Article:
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Scientists target Canada over climate change. Prominent campaigners, politicians and scientists have called for Canada to be suspended from the Commonwealth over its climate change policies.

Scientists target Canada over climate change

The coalition's demand came before this weekend's Commonwealth heads of government summit in Trinidad and Tobago, at which global warming will top the agenda, and next month's UN climate conference in Copenhagen. Despite criticism of Canada's environmental policies, the prime minister, Stephen Harper, is to attend the Copenhagen summit. Native group blasts Stephen Harper over gaffe - CTV News.

First Nations drinking water and the federal election. As suggested by a new poll, health care remains a key issue for Canadians.

First Nations drinking water and the federal election

Although health care is under the provinces jurisdictions, the Globe and Mail noted that: "The federal government runs the country's fifth-largest health system. It is responsible for the direct delivery of health care to more than one million people, including status Indians living on reserves, Inuit, members of the Canadian Forces, the RCMP, eligible veterans, federal prison inmates and refugee claimants. " "It is shameful that our wannabe leaders do not have to explain why, in 2011, we tolerate entire communities living without safe drinking water and reliant on 'honey pots' (human sewage collected in buckets or plastic bags).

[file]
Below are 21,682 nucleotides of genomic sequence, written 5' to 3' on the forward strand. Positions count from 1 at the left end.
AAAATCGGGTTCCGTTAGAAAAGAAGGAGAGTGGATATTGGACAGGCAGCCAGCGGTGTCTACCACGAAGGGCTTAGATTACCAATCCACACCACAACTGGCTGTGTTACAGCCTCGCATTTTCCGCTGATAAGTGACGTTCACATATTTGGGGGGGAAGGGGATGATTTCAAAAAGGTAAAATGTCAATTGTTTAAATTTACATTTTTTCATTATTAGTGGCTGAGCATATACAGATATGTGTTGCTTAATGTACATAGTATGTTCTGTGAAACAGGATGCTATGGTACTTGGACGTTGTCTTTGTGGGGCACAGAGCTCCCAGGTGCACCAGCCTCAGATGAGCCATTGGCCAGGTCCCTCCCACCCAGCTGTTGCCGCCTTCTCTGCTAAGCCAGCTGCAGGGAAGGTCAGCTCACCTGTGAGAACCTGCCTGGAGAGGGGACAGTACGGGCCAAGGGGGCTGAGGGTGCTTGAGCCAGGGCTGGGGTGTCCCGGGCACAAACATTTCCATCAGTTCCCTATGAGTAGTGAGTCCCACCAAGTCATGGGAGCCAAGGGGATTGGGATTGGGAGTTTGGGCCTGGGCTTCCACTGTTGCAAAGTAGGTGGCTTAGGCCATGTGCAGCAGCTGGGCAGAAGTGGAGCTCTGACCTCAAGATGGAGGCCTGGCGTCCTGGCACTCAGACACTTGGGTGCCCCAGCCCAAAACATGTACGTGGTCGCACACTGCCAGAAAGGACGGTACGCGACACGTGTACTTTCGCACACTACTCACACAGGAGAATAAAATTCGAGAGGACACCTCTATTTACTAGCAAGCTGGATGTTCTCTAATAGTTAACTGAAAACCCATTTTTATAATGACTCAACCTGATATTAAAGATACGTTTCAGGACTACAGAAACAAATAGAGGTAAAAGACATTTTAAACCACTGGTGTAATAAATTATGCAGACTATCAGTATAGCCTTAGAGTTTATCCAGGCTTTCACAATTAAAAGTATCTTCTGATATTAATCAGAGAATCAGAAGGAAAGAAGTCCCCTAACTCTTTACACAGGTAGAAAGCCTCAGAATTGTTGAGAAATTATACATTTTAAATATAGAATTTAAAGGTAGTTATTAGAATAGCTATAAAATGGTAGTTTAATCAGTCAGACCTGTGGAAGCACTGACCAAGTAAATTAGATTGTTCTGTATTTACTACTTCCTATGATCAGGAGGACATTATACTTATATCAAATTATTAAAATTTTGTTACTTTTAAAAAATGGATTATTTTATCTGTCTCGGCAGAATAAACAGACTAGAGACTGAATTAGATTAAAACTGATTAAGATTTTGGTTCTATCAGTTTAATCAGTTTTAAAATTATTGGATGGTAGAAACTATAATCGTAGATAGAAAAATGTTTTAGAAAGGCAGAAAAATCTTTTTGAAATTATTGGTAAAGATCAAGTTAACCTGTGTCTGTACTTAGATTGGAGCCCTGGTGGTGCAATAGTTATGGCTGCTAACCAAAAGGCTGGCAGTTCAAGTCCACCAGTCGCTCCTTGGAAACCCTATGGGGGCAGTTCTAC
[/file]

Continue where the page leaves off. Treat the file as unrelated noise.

Currently, there are more than 100 drinking-water advisories on reserves. This is a disgrace of global proportions in a wealthy country like Canada. " Science minister's coyness on evolution worries researchers - Technology & Science. Gary Goodyear, minister of state for science and technology, left some scientists 'flabbergasted' by his refusal to say whether he accepts evolution.

Science minister's coyness on evolution worries researchers - Technology & Science

((Sean Kilpatrick/Associated Press)) Federal Science Minister Gary Goodyear's refusal to say whether he believes in evolution has left scientists questioning what that means for Canadian research. Dolph Schluter, a professor at the University of British Columbia, told CBCNews.ca in an email that he was "first flabbergasted and then embarrassed" when he heard Goodyear's response to a reporter's question about whether he believed in evolution. "I'm not going to answer that question," Goodyear, federal minister of state for science and technology, told the Globe and Mail in an article published Tuesday. "I am a Christian, and I don't think anybody asking a question about my religion is appropriate. " Banned aid. In the fall of 2004, when Paul Martin was prime minister and Irish rock stars were chattering ceaselessly about the need to help Africa, Canada raised the flag on a shiny new embassy here in the capital of Malawi.

Banned aid

It was the culmination of a warm and close relationship that has sent $440-million in Canadian assistance to the small republic wedged between Zambia, Tanzania and Mozambique in southeast Africa over the past 45 years. Optimism was in the air. Malawi was making progress - it was holding democratic elections, its farm output was improving dramatically - but it was still one of the world's 10 poorest countries, heavily dependent on foreign donors. And Canada was one of the most faithful of those donors. Today, the mood has soured.